Larry Roberts, one of the most popular “bubble bloggers” explains:

I have a challenge for housing bears: outline a realistic scenario where prices crash from here. I’m an old housing bear; I would be happy to carefully and loudly pontificate on an upcoming market crash, but I simply can’t come up with a realistic scenario whereby it occurs. Sure, there are implausible scenarios, mass investor exodus, suicidal lender policy changes, sudden interest rate spike to 7%+, but nothing that seems very likely — or possible at all.

The premise of the original housing market collapse went something like this: People took on mortgage debt which couldn’t be sustained by current income; those borrowers were going to default, lenders would foreclose, lenders would liquidate their inventory, and the resulting flood of must-sell inventory would push prices lower quickly. For the most part, the bust played out in that fashion until the rules were changed — mark-to-fantasy accounting, loan modifications, shadow inventory, long-term squatting. Once the rules were changed, lenders were able to gain control of the flow of inventory, and house prices bottomed and the bubble reflated strongly. With all these measures in place, and with no pressure to remove them, a housing bust with rapidly declining house prices is very unlikely in the foreseeable future.

I don’t see a crash coming any time soon. As long as supply continues to be restricted and the percentage of all-cash purchases is high, prices simply won’t go down. Sales volumes may continue to decline, but prices will remain suspended where more buyers can’t afford them unless something changes at the banks and they begin approving more short sales or foreclosing on their delinquent borrowers rather than modifying their loans. At some point, we may see a medium-term slow-burn decline like the mid 90s, but a 00s type crash isn’t forthcoming.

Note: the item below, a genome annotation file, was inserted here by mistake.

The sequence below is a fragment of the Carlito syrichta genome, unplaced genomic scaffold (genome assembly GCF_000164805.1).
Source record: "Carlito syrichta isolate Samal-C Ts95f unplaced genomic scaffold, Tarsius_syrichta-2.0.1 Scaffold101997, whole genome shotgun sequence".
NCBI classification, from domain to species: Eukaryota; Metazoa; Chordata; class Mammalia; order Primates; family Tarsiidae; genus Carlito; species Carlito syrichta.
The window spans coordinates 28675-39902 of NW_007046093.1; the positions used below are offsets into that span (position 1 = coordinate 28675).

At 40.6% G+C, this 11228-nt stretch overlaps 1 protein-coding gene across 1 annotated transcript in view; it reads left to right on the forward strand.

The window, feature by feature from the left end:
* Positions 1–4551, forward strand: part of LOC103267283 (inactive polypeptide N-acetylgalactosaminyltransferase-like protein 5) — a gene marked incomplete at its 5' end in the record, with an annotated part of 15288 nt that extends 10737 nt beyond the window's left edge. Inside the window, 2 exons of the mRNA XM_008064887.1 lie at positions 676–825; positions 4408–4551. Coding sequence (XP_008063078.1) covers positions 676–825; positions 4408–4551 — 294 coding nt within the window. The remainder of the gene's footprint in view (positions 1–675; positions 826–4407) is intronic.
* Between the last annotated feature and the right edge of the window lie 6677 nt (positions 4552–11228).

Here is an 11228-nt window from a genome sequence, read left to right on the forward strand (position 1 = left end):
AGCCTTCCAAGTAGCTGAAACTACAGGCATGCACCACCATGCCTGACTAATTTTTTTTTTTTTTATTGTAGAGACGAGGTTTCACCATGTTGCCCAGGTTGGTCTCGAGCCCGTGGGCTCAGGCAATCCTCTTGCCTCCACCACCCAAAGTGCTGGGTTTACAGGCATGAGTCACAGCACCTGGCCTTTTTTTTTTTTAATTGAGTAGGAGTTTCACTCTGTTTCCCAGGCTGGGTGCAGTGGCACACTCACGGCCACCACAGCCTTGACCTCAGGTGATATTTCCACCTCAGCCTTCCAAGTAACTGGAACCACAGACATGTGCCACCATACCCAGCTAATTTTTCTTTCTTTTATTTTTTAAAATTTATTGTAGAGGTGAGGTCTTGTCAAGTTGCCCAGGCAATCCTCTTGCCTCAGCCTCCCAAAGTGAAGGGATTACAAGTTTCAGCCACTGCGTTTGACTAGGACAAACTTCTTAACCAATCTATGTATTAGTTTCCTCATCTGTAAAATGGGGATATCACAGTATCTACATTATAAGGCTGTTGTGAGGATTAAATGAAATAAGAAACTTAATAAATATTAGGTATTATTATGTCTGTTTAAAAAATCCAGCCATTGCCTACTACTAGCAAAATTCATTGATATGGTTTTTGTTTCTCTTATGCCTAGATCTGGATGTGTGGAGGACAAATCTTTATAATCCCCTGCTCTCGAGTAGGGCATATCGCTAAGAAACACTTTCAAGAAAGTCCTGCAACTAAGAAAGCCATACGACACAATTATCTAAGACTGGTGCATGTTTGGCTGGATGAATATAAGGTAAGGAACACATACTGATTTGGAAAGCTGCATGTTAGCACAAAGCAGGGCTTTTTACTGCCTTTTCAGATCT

Back in 2005, there was a trigger for a collapse: resetting subprime loans. Borrowers had to either sell or be foreclosed on, causing inventory to spike and prices to begin their tumble. Today, however, there is no trigger. Most troubled loans have been modified to the point where owners have zero interest in ever selling. Instead of homeowners being incentivized to sell, they are incentivized to stay. The result is that our normal housing inventory is down by 50-75% across the Bay Area. 

It makes sense that, at some point, prices will become so high that even people with modified 2% interest rates will decide to cash out. At that point, we should see inventory normalize and the rally cool off. 

That point doesn’t appear to be coming any time soon.

The Truth About Danville’s Affordable Housing Plan

Now the downtown Danville’s redevelopment is officially underway, let’s revisit Danville’s controversial affordable housing plan. Rumors are spreading that affordable housing will open the floodgates to drugs, crime, and an unsafe downtown. However, if we look at what “affordable” actually means, you can see that these rumors are completely unfounded.

First, remember that the State of California requires that a portion of new development in all towns be “affordable,” and they will withhold critical funding if towns like Danville don’t comply. The Department of Housing and Community Development sets the necessary income targets based on the median income for the county.

For both Alameda and Contra Costa Counties, the median income (for a 4-person household) in 2012 was $93,500. Here is a link to their official PDF that explains their methodology and gives data for all counties.


The best way to understand the income requirements for affordable housing in Danville is to look at  what’s already happening in Dublin. They have the same median income, so Danville’s requirements will likely be very similar.